State News

Ex-Warden's Lawsuit Trial Will Show an Underside of Michigan's Prison System

April 22, 2019, 8:49 AM

Embarrassing management lapses in Michigan's prison system will surface in testimony supporting an ex-warden's lawsuit against the Department of Corrections. 

"Dirty laundry is expected to be aired in a lawsuit set to go to trial in Lansing on Monday," writes Paul Egan of the Detreoit Free Press.

The case in Ingham County Circuit Court features testimony about . . . drinking and driving by prison managers, alleged cronyism involving former department director Dan Heyns, who surrounded himself with a group of managers from his hometown known as "the Jackson Five," and top-level interference in investigations conducted by the department's internal affairs section.

Plaintiff Jeff Larson, a department veteran who had the top job at Central Michigan Correctional Facility in Gratiot County, "says he was demoted to a unit manager's position in Ionia — which paid $38,000 a year less — because he advocated for the promotion of a female subordinate, Larriann Ludwick, who faced discrimination from his supervisor, whom he considered sexist." the paper reports.

Corrections officers are sworn in at the training academy. (Photo: Michigan Department of Corrections)

That supervisor, assistant deputy director Michael Curley, retired a few years ago. Egan cites these career rough spots:

  • In 2016, Curley received a four-day suspension after using a vulgar term to say he planned to hire the applicant for a secretary's job who had large breasts.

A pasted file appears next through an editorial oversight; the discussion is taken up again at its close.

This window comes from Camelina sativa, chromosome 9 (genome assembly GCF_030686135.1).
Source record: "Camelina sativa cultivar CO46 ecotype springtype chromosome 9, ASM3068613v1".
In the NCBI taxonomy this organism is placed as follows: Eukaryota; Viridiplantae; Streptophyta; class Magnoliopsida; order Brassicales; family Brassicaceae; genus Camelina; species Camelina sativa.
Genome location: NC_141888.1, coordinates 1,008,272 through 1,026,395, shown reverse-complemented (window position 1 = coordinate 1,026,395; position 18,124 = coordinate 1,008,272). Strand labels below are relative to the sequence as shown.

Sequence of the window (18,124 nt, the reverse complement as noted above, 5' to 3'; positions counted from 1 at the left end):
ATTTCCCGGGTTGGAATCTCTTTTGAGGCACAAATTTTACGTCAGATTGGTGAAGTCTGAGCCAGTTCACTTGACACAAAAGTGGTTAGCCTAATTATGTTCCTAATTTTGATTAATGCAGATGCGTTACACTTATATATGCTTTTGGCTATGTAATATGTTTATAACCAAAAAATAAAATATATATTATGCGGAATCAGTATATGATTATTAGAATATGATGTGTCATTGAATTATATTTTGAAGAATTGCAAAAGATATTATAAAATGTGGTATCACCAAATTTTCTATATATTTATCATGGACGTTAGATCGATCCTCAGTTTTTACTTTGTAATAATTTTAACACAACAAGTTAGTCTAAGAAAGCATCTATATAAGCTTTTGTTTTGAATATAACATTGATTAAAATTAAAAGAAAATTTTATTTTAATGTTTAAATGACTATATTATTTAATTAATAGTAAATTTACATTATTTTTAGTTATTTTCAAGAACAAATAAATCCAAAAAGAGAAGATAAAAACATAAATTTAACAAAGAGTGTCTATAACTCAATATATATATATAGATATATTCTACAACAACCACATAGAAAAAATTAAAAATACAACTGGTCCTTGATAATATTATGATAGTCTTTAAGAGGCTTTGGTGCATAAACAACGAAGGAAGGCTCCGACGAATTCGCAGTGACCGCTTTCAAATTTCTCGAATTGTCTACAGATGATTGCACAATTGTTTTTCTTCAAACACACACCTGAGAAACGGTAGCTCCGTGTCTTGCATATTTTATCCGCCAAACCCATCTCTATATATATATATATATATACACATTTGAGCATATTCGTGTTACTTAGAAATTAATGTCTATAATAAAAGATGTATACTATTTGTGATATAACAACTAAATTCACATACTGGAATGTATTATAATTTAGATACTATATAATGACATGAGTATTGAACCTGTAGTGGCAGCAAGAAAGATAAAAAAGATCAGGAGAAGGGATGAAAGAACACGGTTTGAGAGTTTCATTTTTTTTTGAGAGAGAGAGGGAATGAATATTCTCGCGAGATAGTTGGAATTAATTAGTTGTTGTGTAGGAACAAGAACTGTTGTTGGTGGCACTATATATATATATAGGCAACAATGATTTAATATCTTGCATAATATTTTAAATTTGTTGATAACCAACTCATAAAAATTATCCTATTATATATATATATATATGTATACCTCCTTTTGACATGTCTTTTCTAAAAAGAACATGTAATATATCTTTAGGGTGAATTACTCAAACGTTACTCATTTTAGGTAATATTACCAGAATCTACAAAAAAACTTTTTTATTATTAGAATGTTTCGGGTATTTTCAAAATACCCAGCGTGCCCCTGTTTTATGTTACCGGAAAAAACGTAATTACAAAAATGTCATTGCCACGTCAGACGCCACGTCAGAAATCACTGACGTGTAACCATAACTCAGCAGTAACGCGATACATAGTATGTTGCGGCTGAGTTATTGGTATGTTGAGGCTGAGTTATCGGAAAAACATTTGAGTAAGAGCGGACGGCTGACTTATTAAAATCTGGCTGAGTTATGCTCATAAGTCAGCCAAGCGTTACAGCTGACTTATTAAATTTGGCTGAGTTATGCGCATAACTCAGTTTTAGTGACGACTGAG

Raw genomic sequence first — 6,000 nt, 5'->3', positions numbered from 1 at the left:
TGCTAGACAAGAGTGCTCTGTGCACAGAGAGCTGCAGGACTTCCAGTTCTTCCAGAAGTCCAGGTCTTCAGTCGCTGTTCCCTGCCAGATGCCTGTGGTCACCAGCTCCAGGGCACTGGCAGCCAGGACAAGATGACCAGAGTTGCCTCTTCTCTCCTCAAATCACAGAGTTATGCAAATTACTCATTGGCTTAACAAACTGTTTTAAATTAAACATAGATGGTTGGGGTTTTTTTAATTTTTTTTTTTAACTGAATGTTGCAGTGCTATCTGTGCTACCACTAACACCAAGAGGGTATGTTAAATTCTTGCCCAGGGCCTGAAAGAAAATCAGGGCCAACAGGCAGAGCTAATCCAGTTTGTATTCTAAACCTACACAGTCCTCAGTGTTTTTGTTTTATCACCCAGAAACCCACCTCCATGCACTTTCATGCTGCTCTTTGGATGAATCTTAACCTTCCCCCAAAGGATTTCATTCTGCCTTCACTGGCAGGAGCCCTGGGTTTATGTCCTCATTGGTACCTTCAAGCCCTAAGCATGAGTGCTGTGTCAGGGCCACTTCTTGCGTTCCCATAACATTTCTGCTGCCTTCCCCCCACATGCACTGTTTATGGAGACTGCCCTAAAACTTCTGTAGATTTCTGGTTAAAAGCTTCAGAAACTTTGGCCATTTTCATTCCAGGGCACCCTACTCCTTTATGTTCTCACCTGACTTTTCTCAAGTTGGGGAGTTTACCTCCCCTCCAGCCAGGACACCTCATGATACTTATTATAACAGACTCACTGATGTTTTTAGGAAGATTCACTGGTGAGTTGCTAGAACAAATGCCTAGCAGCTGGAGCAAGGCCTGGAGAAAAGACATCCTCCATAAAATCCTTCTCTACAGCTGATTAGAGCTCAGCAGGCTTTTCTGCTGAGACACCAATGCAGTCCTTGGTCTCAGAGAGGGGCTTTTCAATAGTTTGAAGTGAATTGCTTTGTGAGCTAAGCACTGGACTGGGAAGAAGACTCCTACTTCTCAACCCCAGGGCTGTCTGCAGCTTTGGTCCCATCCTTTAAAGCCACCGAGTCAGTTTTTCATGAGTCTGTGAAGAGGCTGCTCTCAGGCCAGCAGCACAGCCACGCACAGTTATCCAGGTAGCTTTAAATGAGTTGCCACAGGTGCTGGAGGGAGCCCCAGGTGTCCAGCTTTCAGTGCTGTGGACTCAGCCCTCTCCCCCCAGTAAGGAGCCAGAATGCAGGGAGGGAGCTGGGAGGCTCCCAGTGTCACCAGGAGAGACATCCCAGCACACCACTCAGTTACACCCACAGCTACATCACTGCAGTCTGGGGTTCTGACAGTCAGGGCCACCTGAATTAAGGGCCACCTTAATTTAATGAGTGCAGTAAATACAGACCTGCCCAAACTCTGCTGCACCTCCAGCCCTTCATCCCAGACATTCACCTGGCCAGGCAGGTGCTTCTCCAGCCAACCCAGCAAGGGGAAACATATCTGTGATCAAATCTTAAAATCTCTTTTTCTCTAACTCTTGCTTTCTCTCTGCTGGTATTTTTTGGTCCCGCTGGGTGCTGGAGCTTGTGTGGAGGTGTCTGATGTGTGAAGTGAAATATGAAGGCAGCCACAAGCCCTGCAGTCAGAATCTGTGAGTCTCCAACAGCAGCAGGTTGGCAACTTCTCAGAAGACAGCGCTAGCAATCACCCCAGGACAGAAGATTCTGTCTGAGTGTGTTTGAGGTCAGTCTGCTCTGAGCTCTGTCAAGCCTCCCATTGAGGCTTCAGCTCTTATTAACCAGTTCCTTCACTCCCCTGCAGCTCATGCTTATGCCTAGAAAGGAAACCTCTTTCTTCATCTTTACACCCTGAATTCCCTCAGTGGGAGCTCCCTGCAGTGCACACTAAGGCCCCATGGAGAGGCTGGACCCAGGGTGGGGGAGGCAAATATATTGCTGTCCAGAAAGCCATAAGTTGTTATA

• The state paid $190,000 in 2017 to settle a sexual discrimination suit by Ludwick, whom Curley refused to promote. She says in the suit that Curley rubbed a golf club along the inside of her thigh at a department event.
  • When Curley was warden earlier at Muskegon Correctional Facility, a management subordinate lodged a complaint over a derogatory remark she said she heard him make about another female employee. The first woman won a $224,000 lawsuit verdict that was upheld on appeal in 2014.

Larson, whose suit says he was unjustly demoted four levels, retired in 2017 after working in state prisons for more than a quarter-century. 

Egan's 1,500-word trial preview follows up on an investigative report last April by him that described how "female officers face widespread sexual harassment in Michigan's prison system," as its was headlined.

Read more:  Detroit Free Press

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Potd_img_6223_257 Beautiful entrance to Spirit of Hope Church on Trumbull and Grand River avenues.

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